PHILADELPHIA -- In Manny Burriss' freshman year at Kent State University, he met Andy Sonnanstine. Burriss, who had been recruited for his speed and athleticism, was the team's new shortstop. But when he saw his pitcher field the ball with so much grace, Burriss was awed.
"If a pitcher is that much more athletic than I am, and I'm the shortstop, I don't know how far my career is going to go," said Burriss, who's now with the San Francisco Giants. "He's an incredible athlete."
Sonnanstine had to be athletic because he has never had the nastiest, fastest or most deceptive pitch. Instead, he has thrown strikes and worked harder than anyone on his team. His confidence and hustle are, in part, what have taken him far -- from a small-town Ohio upbringing to Kent State, to professional baseball as a 13th-round draft pick of Tampa Bay in 2004, to pitching in Game 4 of the World Series on Sunday night.
Sonnanstine will head out to the mound in a hitters' park with his team down 2-1. He'll try to avoid a loss that would make the Rays' odds in this series nearly impossible to overcome.
It may be a lot for a 25-year-old to shoulder, but those who know him aren't concerned.
"I think the higher the stakes for him, the better," Rays reliever J.P. Howell said. "Since we're down, I love having him going out there [Sunday] to pitch. He's going to be at ease, and this environment won't really get to him.
"That's one of his attributes, along with working hard."
Burriss saw that hard-working mentality firsthand in college. He and Sonnanstine were teammates for only a year, but the two became close friends, and Burriss considered Sonnanstine an older brother. Sonnanstine sometimes picked up the shortstop from class so he didn't miss practice, or shepherded him through the season and school. And Burriss marveled at how Sonnanstine made "a Web gem play each time" a team tried to bunt on him. After Sonnanstine was drafted in 2004, he returned to Kent State that fall to practice with his team. In addition to throwing bullpen sessions, Sonnanstine would get in the cage for 90-minute batting practice sessions, telling the players that he didn't want to be embarrassed if he ever were traded to a National League team and had to bat on a regular basis.
And after those sessions, all the players would shoot around a basketball at the rec center, where Sonnanstine would practice 3-pointers over and over, then dunk in pickup games.
"It was always incredible to watch somebody that athletic on the mound," Burriss said. "It always seemed like he was in control."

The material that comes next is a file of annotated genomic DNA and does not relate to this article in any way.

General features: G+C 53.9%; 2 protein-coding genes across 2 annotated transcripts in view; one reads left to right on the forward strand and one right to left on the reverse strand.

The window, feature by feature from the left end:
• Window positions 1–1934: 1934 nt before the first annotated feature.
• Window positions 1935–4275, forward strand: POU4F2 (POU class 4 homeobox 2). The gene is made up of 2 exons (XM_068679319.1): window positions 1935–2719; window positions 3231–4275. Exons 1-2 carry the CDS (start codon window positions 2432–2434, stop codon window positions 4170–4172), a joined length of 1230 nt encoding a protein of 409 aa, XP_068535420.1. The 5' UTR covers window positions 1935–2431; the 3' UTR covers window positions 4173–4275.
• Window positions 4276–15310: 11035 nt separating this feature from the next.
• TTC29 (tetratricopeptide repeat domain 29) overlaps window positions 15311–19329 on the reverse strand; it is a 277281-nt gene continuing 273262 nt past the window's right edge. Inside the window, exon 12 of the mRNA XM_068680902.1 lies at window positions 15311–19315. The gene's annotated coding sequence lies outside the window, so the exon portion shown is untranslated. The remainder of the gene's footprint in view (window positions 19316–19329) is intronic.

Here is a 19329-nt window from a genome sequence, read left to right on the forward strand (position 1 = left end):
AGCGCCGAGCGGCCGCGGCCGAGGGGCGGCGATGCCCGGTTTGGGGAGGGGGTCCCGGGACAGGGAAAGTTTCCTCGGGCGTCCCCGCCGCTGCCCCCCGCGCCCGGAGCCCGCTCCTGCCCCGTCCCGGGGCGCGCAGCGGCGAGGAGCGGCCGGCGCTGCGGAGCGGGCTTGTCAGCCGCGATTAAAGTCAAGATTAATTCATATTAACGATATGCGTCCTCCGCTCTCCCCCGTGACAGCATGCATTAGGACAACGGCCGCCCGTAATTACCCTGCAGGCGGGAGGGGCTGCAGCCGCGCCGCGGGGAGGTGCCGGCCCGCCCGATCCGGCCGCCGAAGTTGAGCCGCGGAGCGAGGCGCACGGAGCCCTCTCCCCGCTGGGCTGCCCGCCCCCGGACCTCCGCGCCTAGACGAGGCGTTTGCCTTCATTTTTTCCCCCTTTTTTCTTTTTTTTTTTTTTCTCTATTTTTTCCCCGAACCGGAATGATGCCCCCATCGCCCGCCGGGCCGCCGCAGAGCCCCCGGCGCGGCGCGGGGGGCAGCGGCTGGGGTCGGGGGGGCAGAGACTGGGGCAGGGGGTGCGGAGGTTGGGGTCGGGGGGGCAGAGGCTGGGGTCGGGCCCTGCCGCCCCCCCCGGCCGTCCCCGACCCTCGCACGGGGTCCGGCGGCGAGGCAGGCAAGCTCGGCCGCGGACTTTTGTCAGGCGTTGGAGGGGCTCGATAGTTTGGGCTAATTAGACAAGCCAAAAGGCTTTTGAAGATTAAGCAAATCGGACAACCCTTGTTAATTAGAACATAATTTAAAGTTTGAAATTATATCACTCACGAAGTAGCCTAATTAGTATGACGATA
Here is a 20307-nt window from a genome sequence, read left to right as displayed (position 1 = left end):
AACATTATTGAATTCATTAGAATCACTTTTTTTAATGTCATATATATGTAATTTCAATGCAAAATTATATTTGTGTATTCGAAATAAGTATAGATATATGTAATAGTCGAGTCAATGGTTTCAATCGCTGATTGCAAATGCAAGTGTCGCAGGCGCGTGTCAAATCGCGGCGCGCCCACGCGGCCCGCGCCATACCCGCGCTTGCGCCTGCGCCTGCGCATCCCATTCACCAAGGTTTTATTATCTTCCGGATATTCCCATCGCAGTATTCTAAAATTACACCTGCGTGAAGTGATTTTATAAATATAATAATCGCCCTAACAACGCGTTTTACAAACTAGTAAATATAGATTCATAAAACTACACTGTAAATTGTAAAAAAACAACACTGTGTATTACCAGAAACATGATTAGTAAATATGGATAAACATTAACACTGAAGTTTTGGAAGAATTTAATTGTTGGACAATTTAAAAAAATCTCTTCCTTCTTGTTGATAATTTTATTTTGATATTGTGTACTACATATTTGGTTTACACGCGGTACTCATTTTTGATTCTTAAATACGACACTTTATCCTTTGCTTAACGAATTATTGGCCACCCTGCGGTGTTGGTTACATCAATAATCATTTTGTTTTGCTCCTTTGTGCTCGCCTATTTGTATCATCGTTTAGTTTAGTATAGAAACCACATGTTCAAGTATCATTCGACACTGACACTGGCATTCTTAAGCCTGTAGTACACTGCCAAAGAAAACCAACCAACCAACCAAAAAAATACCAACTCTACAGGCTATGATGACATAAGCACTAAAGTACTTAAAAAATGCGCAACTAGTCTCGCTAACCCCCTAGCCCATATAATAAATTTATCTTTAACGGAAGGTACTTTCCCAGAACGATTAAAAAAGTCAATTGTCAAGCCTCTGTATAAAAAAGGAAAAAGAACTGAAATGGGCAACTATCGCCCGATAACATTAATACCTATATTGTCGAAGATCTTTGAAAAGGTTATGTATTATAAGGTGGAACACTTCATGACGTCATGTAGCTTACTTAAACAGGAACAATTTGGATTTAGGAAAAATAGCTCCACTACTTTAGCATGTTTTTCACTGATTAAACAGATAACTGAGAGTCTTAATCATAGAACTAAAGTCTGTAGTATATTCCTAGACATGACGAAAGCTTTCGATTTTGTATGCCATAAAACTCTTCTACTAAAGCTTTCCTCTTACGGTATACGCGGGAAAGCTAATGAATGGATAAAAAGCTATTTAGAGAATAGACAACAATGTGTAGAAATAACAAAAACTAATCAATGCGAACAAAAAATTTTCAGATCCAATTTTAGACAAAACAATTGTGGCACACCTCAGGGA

Sonnanstine knew he had to work at everything related to his game to have success. He admits he'll use any tool he can to gain an edge because his stuff doesn't permit him to dominate. Sonnanstine will work quickly, eliminating the time between his pitches. Instead, he'll pause in his delivery or alter his tempo. And he continues to work hard at fielding his position.
"I've had quite a few naysayers in my career," he said. "So I kind of take that as a chip on my shoulder and I feel like I have something to prove at every level, and I think that's helped me have success."
Success is measured in different ways, of course, but Sonnanstine was a 13-game winner during the regular season. So far this postseason, he's won his two starts, both on the road, and has a 3.46 ERA. Although his spot in the rotation seemed to be in peril all season because someone else always had the better, sexier pitches, Sonnanstine just kept going out, winning games and throwing strikes.
"The guy is a winner," Rays manager Joe Maddon said. "A guy like Andy to get drafted in the first place takes excellent scouting, as far as I'm concerned. You have to read into a guy's heart. And you get people who always win and continue to win. It shouldn't surprise anybody."
On Sunday, Sonnanstine will start for the first time in 12 days. He said that the time off between starts in the postseason has been helpful. But don't think he's a slacker. He showed up for spring training a month early to work his arm and his body into shape. And the fire that drives him was lit long before that.
"I used to play pingpong with my dad, and he would never let me win," Sonnanstine said. "I had that fire. And I think that's why I'm so competitive now."
Up to this point, his competitive nature has served him well. Sonnanstine has one more night this season, at a critical time for the Rays, to use it to his advantage.
Amy K. Nelson is a staff writer for ESPN.com. She can be reached via e-mail at email@example.com.